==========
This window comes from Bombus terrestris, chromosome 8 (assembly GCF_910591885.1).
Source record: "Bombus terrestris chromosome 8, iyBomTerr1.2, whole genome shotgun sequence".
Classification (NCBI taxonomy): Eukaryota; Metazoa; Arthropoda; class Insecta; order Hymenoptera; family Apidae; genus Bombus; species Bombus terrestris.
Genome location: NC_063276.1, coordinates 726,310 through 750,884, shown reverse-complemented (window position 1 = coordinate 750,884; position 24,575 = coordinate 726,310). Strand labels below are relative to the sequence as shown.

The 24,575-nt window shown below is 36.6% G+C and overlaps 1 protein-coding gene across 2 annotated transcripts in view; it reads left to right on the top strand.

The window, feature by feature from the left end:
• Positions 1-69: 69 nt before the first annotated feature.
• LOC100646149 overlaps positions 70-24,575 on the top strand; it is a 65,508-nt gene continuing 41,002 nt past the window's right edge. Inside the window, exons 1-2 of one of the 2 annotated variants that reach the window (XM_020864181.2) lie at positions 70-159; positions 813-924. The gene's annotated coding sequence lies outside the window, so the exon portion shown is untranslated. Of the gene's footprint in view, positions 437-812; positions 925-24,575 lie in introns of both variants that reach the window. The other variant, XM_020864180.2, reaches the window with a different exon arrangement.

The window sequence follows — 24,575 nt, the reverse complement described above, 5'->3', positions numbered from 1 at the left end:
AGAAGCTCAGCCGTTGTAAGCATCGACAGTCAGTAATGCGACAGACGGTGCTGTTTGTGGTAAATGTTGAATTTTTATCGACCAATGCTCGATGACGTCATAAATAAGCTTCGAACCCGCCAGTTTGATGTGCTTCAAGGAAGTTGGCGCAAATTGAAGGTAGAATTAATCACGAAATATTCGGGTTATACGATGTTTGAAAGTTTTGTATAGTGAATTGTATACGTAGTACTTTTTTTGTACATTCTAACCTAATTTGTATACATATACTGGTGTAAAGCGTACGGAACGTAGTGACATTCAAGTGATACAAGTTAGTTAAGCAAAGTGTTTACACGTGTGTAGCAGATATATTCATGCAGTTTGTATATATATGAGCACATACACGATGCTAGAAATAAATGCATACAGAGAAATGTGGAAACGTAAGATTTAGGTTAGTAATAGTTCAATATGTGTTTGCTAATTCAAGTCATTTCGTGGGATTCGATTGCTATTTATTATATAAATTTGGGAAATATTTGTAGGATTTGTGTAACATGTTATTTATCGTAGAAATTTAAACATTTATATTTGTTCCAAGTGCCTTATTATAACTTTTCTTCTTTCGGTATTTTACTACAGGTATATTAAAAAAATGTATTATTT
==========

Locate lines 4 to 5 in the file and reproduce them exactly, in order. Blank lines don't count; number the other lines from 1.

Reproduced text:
Genome location: NC_063276.1, coordinates 726,310 through 750,884, shown reverse-complemented (window position 1 = coordinate 750,884; position 24,575 = coordinate 726,310). Strand labels below are relative to the sequence as shown.

The 24,575-nt window shown below is 36.6% G+C and overlaps 1 protein-coding gene across 2 annotated transcripts in view; it reads left to right on the top strand.